“The Isles Shall Wait For His Law”

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International rivalry over the control of Hawaii had already begun. When Captain George Vancouver visited the Islands in 1794, his lieutenant, Peter Puget (in whose honor Vancouver had named Puget Sound), had raised the British flag and taken possession of Hawaii in the name of his mad king, George III. If Britain had held on, the Hawaiian Islands would now be as British as Bermuda. But the home government never recognized the claim.

Russia was also interested in the Islands as a source of supply for its Alaskan fur posts. Dr. Georg Schelfer had even begun to build a Russian fort at Honolulu in 1816—without the permission of King Kamehameha. Driven oil the Islands alter brazenly erecting another Russian fort on Kauai, Scheffei finally returned to Russia where he vainly tried to persuade the Czar to seize them.

Meanwhile another Russian ship was visiting Hawaii. Its commander, Captain Vasili Mikhailovich Golovnin, wrote in the account of his world tour: Were it possible to introduce the Christian faith and the art of writing among the Sandwich Islanders, they would in one century reach a state of civilization unparalleled in history. But it is not easy to introduce an outside religion to a strong and free race!

To introduce a new religion to Hawaii seemed indeed a hopeless task. Life in Hawaii was hedged about with taboo. A man could not eat at the same table with his wife, or even under the same roof. Women were forbidden to eat many of the choicest foods in the limited Hawaiian diet, including pork, bananas, and coconuts. Even to touch the clothing of a chief, or to let one’s shadow fall on him, meant death. When periods of ritual silence were imposed by the priests who controlled this system, a man might have his eyes scooped out and his limbs broken before being put to death for an offense so small as letting a dog bark. Human sacrifices to the gods were frequent.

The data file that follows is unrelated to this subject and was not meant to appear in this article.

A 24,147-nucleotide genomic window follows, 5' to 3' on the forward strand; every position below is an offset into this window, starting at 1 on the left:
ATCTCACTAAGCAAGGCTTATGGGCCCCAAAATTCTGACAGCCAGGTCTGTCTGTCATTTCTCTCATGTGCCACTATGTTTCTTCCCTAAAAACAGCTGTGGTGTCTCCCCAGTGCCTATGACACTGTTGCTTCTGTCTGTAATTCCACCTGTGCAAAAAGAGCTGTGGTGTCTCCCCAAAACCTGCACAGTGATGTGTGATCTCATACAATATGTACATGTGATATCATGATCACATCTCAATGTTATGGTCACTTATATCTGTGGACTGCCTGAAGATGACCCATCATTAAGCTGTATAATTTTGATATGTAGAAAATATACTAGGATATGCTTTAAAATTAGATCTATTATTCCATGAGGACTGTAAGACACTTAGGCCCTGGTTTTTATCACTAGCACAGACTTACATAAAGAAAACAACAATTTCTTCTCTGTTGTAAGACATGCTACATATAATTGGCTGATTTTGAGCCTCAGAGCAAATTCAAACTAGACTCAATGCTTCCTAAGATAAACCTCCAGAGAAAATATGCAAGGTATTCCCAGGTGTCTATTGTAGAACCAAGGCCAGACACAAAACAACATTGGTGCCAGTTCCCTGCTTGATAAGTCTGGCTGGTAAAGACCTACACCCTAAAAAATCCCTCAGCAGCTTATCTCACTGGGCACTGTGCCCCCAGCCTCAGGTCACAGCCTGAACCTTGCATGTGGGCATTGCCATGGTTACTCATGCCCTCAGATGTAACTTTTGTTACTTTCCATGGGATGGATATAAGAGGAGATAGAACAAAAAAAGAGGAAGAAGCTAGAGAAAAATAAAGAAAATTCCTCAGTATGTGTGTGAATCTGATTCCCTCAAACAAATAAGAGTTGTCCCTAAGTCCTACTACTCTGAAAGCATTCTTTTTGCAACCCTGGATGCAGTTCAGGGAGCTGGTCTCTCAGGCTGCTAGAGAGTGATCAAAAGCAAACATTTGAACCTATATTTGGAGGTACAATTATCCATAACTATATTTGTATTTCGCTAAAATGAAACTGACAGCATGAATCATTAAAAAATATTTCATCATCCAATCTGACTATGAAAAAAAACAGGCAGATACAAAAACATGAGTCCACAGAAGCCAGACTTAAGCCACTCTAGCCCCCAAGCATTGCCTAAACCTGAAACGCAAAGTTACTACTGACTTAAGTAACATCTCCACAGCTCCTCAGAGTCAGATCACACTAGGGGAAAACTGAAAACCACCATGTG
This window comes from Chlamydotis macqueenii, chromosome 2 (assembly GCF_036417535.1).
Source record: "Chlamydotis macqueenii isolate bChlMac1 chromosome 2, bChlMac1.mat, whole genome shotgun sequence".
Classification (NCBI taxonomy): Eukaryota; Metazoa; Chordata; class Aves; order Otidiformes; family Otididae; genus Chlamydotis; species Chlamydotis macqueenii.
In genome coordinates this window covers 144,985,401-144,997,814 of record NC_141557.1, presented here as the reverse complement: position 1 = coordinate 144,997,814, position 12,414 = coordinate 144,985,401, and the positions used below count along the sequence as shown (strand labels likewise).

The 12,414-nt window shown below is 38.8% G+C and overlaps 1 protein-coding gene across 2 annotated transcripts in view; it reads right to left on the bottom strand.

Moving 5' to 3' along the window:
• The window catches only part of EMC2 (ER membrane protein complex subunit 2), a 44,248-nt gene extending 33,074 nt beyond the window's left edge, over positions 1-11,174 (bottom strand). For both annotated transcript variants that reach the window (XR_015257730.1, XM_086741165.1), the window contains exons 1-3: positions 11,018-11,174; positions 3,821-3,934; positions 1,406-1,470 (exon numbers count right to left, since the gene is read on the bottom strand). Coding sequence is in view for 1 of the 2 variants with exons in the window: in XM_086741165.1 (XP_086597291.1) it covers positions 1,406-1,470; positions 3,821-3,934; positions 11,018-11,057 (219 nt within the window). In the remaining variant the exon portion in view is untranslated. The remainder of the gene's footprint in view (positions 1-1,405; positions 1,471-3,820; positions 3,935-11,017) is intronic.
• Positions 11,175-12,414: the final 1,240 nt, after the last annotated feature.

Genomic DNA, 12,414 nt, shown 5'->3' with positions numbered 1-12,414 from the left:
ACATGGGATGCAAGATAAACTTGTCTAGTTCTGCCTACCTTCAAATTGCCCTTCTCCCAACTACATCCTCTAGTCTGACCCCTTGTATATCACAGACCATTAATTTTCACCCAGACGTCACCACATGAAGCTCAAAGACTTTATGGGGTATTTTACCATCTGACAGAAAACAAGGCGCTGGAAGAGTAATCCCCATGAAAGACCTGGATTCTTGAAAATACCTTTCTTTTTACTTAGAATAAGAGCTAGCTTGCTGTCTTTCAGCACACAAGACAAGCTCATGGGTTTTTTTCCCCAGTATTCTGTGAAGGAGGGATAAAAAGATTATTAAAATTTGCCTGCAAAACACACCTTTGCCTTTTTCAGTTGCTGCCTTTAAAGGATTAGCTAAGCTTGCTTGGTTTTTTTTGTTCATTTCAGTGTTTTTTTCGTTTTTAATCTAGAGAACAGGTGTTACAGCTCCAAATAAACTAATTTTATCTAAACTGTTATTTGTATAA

Yet the taboo system did regulate many aspects of life, such as fishing and planting, so as to preserve precious resources. And it fostered a yearly festival five months long when everyone took a holiday from all but the most necessary tasks and indulged in the many sports which the islanders were so fertile in inventing—surfboarding, canoe-racing, sham battles. And of course the hula, which gracefully fused poetry, dance, music, religion, and history.

The group from New England had known how slender was their chance of being welcomed ashore to such a culture. Yet they had risked everything to come. Now, as they waited for the boat to come back, doubt and fear crowded the emptiness of that long delay. Finally, after three hours, the boat came bouncing over the waves. Hunnewell heaved himself aboard the Thaddeus , and as the mission group gathered about, he told the whole amazing story in a few short breaths: “Kamehaineha is dead—his son Liholiho is king. The kapus [taboos] arc abolished—the images are burned, the temples destroyed. There has been war. Now there is peace.” He had hardly told his story when a fleet of outrigger canoes, crowded with people, put out from shore loaded with gifts of fruit.

Lucy Thurston, her bright eyes wide with interest, looked out a cabin window to see a canoeful of near-naked men and women gazing in at her. Never before had they seen a white woman. They gave her a banana, and in return she handed them a ship’s biscuit.

 

“Wahine maikai!” they shouted at her. “Good girl!” Delighted to understand the first Avoids spoken to her—thanks to shipboard lessons the group had been taking—she passed out more biscuits. But in her excitement the only Hawaiian she could think of was to repeat “ Wahine .”

When the brig reached Kawaihae Bay, a crowd of chiefs and their numerous wives came aboard. Both men and women duels were huge, weighing from 250 to 400 pounds—each. One of the old queens, taking a fancy to pretty, aristocratic-looking Lucia Holman, motioned her to a capacious lap and commenced to feel her all over. “Eat and grow big,” she counseled.

The next day being Sunday, Hiram Bingham, a farm boy from Bennington, Vermont, who had wooed a girl just in time to marry her and thus qualify himself as a member of the mission, preached on the text: “The isles shall wait for His law.” Prime Minister Kalanimoku came aboard with his wives, stayed through service, and slept. Whether he slept during the sermon, thus becoming the first Hawaiian to adopt an old Christian custom, the record docs not say.